Huawei has been fingered in a report for allegedly developing facial recognition software that could help China track and monitor its minority Uighur. The news comes by way of a video published by the surveillance site, IPVM and is flanked by a report on the subject by The Washington Post.
According to the report, documents found online – via Google search, surprisingly – detail Huawei’ development of a “Uighur Alarm” software with the help of a Chinese start-up, Megvii, that specialises in the development of facial recognition software. Both IPVM and The Washington Post have also acknowledged the authenticity of these document, stating it isn’t false.
As you can imagine, the “Uighur Alarm” works by using artificial intelligence to determine if the person is a member of the Muslim minority group. If and once an individual is identified as a Uighur, the “Uighur Alarm” could then flag them down and alert the police in China, leading them to possibly being detained.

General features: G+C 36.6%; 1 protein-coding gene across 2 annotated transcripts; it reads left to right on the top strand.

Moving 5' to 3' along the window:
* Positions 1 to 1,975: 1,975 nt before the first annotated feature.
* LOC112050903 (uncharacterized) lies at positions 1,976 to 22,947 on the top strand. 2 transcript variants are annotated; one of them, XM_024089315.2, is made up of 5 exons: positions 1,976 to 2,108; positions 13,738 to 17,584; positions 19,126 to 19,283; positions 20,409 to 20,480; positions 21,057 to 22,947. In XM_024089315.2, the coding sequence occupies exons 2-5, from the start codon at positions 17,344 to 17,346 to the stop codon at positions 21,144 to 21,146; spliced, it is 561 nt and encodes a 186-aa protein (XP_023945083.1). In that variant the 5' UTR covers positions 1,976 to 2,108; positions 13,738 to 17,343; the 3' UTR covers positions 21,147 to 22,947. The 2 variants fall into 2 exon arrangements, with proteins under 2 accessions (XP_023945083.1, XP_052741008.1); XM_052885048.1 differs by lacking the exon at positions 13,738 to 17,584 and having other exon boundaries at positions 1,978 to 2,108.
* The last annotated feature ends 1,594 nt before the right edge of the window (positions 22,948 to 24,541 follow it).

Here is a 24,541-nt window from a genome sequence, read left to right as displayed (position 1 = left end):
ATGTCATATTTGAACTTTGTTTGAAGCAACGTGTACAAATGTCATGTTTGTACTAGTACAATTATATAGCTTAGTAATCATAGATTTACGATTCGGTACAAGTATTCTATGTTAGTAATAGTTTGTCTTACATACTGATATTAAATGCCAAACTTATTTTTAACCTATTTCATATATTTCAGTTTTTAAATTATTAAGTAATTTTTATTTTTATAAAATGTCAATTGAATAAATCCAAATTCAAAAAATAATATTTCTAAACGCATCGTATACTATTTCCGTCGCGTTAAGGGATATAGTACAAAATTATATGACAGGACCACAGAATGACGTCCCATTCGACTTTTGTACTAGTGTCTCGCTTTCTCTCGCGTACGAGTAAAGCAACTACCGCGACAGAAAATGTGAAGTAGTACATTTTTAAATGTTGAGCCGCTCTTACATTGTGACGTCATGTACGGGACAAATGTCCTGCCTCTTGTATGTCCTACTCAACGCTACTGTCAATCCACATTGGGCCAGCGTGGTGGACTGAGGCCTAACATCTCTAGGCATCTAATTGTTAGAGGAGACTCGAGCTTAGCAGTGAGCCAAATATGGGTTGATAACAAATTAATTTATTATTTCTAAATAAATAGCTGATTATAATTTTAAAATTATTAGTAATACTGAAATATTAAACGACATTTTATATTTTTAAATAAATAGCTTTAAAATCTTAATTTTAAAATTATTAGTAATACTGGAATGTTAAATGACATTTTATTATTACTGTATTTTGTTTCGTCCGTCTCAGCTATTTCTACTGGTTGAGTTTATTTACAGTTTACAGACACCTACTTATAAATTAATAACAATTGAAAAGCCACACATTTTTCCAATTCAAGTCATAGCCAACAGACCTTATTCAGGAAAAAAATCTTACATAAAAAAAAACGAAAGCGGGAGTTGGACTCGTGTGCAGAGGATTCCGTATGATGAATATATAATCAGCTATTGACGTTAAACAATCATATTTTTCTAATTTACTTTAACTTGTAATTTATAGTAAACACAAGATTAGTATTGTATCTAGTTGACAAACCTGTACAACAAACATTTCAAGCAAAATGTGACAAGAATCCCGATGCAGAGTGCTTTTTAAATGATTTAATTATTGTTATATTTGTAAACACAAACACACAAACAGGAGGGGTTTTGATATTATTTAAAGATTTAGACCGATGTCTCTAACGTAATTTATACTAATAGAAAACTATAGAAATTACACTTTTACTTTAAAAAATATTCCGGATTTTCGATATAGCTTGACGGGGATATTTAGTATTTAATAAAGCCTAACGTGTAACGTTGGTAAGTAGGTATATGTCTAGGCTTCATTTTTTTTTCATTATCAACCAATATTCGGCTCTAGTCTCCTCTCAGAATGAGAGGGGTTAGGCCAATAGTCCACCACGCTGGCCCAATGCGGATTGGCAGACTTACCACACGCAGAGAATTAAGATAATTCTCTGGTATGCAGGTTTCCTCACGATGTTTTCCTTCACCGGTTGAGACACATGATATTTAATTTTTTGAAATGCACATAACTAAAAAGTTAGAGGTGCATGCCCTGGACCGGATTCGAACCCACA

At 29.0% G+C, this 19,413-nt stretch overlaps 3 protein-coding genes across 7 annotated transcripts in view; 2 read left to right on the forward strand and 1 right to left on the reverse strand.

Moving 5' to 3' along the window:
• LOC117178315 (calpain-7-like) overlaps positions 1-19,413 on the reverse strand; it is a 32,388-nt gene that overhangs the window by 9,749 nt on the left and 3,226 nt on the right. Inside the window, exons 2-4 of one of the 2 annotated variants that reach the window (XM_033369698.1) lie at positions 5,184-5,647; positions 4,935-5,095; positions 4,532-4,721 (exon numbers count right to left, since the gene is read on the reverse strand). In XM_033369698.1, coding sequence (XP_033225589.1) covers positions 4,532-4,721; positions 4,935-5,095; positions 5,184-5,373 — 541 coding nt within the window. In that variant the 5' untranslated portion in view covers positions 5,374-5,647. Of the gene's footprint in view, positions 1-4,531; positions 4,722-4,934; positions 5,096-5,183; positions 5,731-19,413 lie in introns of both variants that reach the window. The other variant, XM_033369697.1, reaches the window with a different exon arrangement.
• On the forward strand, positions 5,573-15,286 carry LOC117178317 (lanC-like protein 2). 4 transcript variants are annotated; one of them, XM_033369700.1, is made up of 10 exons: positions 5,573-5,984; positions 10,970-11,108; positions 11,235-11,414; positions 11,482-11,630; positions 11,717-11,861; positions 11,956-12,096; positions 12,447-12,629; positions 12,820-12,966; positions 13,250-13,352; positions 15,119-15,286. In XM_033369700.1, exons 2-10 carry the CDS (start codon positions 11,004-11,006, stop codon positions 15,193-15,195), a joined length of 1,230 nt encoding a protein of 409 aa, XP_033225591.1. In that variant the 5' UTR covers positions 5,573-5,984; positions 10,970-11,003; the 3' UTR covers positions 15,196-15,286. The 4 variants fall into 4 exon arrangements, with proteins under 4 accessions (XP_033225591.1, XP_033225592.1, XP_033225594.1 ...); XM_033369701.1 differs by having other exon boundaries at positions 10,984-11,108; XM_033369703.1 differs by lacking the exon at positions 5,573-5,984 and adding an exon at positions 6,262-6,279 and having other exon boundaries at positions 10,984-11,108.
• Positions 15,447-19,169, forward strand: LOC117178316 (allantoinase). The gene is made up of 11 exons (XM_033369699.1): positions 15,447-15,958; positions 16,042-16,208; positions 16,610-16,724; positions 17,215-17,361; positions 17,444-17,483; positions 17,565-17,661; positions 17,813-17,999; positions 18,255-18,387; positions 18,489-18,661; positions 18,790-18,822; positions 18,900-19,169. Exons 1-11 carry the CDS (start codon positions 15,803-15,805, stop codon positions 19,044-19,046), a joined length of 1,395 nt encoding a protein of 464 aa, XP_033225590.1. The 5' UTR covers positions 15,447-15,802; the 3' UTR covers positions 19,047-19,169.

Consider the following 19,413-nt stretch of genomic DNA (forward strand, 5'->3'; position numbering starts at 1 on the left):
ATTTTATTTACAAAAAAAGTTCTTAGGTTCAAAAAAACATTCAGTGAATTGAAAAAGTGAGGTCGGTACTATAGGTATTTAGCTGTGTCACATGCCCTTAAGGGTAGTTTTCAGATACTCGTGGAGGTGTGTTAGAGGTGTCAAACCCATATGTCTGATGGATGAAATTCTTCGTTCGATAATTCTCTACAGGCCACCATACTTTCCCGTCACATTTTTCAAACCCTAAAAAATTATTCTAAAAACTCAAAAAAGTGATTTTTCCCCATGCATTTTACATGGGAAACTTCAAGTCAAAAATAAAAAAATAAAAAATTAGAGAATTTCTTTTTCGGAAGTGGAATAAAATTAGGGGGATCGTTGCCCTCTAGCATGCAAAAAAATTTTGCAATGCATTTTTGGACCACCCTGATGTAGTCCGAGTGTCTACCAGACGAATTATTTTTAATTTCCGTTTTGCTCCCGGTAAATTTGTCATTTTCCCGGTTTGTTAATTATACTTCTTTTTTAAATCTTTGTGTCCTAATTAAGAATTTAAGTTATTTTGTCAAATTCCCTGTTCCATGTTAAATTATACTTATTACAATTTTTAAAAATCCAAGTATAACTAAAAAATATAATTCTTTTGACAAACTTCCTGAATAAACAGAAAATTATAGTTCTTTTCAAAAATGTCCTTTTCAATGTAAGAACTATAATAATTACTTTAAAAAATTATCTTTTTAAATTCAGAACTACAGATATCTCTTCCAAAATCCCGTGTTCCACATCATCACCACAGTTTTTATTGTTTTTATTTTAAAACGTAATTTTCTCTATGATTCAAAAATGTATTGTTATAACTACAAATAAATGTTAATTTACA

After the story was published, a Huawei spokesperson told The Washington Post that the report was just a test and that the technology has yet to see real-world application.
Uighurs are a Muslim minority group, located in the Northwestern provinces of China. The ethnic group has long been the subject of extreme repression by the Chinese government. Since 2017, the government has uprooted and placed at least one million Uighurs within what the international media have described as detention camps within the Xinjiang province.
China initially denied the existence of these camps, but after satellite images of the buildings made their way online, it changed its stance and said that they were merely “training camps”.